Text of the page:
To The Child-Free College Student Who Felt The Need To State The Obvious...

Today, my daughter came to class with me.
07/13/2016 11:56 am ET Updated Feb 13, 2017

First, let me start by saying…I loved your hair today. It looked beautiful. Like one of those Pantene commercials you see with the celebrities twirling their heads around. Your head looked…twirly. That must have taken hours this morning, In between deciding on which Victoria’s Secret Pink sweats to match your berry-infused water with, and which of the 50 shades of mint polish you should put on your pretty nails. I don’t envy the multitude of decisions and responsibility you have to your self-care, it has to be draining to have all of that free time for things to “air dry.”

Secondly, to your pointed statement (in front of my daughter) about college “not being a daycare,” You’re right. Because at daycare, people leave their children, and go to work…or college…without them. Thank you also, for taking us back 10 years. It’s called “child-care” now…and as you pointed out, I had none.

Today was a challenge. Today, I chose reality (well, it chose me first). But today, I chose to embrace it the best I could instead of slumping away in shame over being seated in a college lecture with my daughter by my side, or making excuses for her presence to you.

I could tell you the initial reason why she sat next to me in class QUIETLY watching “Gnomeo and Juliet,” and doodling, but having nowhere else for her to go (school closed, two babysitters fell through), is obviously too obvious for you.

Understandably, to your apparent childless life, it won’t make sense anyway. The next few reasons won’t either…but someday, when you’re a mother, or maybe when you’re an actual grown-up, and an imperfect one (like us all), you’ll understand that it really wasn’t my desire to impede on your right to learn with adults only. In fact, this had nothing to do with you.

See, it’s just me and two amazing kiddos kicking butt in life, by the way. After several successful years in retail, I made the choice to continue to pursue my master’s degree. Crazy, right? Single mom, moves to college town with a 10-year-old and 4-year-old to get an education?

I am a full-time student, I work, have a home, and children to care for 24/7. I have no help, am not on any type of financial aid or public assistance, and I work hard for our livelihood, great schools for the kiddos, and my degree.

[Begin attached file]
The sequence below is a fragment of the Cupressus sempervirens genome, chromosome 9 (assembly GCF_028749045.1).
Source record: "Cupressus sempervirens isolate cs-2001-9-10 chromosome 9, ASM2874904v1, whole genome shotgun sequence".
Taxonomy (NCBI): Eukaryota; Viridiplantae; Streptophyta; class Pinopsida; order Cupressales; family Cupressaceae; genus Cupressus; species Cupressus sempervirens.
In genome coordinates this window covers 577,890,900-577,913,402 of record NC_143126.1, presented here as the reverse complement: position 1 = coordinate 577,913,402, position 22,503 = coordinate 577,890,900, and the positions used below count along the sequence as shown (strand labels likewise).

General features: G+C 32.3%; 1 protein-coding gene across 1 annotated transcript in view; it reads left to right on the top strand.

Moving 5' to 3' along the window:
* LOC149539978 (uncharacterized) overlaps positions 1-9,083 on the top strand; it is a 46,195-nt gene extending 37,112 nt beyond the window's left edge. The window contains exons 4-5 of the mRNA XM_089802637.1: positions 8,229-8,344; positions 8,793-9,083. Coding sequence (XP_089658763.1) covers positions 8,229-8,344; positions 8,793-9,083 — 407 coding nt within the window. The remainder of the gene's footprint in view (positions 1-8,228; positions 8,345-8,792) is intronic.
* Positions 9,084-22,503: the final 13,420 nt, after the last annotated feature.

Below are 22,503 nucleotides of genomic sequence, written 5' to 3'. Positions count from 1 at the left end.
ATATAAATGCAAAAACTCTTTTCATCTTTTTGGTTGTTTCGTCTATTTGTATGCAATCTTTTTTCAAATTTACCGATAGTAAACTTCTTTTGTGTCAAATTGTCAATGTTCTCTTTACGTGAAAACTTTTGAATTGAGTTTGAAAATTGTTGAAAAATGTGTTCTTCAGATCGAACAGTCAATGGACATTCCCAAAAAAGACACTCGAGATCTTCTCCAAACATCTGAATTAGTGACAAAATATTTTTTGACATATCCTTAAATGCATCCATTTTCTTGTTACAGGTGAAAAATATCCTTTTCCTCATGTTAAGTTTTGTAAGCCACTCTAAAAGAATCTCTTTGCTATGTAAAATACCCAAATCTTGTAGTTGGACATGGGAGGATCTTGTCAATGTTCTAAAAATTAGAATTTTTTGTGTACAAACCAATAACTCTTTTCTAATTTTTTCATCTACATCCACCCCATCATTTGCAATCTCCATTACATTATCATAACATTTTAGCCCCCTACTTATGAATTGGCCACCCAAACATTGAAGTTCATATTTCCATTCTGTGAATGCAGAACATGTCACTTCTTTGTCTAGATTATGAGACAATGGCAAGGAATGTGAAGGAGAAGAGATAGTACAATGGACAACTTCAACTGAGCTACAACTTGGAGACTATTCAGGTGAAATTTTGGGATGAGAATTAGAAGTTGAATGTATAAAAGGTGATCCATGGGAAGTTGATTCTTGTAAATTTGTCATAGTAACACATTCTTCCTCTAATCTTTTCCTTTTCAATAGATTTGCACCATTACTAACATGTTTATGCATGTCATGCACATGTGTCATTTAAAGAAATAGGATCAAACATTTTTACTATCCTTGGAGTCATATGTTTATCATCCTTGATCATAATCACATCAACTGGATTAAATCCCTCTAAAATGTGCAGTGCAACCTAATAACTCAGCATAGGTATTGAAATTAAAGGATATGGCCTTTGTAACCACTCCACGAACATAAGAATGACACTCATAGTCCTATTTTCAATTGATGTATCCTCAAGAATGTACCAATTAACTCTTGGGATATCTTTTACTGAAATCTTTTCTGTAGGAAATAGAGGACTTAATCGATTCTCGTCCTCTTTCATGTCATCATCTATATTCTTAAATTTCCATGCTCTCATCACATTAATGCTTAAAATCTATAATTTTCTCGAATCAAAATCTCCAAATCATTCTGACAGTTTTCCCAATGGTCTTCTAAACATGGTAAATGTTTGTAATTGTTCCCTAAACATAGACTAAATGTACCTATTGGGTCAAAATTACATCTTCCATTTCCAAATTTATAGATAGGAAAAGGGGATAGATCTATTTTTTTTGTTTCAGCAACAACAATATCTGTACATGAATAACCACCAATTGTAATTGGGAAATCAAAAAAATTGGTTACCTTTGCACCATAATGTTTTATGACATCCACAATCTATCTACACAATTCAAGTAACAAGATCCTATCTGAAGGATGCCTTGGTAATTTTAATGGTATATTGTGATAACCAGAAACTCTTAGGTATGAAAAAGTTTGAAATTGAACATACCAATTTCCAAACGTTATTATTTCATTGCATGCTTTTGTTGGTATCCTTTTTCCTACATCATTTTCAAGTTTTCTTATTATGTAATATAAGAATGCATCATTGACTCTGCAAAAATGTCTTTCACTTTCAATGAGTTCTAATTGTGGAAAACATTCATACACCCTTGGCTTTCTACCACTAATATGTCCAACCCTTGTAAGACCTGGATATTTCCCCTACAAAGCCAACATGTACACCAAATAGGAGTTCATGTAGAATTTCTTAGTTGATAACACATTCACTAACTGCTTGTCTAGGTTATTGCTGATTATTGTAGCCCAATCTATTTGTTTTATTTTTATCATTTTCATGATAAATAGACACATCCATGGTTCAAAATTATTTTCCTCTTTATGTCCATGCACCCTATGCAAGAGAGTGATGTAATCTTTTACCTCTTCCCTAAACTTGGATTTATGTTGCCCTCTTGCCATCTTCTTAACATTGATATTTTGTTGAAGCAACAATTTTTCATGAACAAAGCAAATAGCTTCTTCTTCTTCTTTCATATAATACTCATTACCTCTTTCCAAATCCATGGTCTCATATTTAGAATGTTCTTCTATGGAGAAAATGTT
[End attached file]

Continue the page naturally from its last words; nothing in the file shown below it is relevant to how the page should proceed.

I don’t expect you to understand the weight or reality of that, except that, life isn’t perfect, and no day has certainty. Priorities and timelines have changed, and it is generally a “go with the flow” environment in our world. It is hard. We struggle.

And every day when I drop them off, or kiss them goodbye, I have to tell myself that the challenges we face are a temporary, but fruitful choice motivated by being better, providing more for our lives, and positively impacting the world.

I also remind myself how fortunate I am to have the opportunity for education, to have employment, and to have a safe place for them to be when I cannot be with them.

But today, I’m the safe place. The go with the flow option, is me. And you know what? That is OK.

Today, my daughter came to class with me.

She was blown away by the size of the school, intimidated by the amount of people pouring into the lecture hall, and stared anxiously at the professor’s booming voice that began our class. I have to say…I know the feeling.

That has been my emotion since I came back to school after years of being away, and especially today with the schedule challenge of priority and responsibility balance.

What she saw next though, seemed to comfort her, and put me right in my place. She saw me sit next to her with pride, including her in this big girl experience of college lecture without hesitation. She saw me asking questions when no one else was, she saw me answering questions, she saw me taking notes, nodding my head in understanding, getting something wrong and figuring out the right way to do things.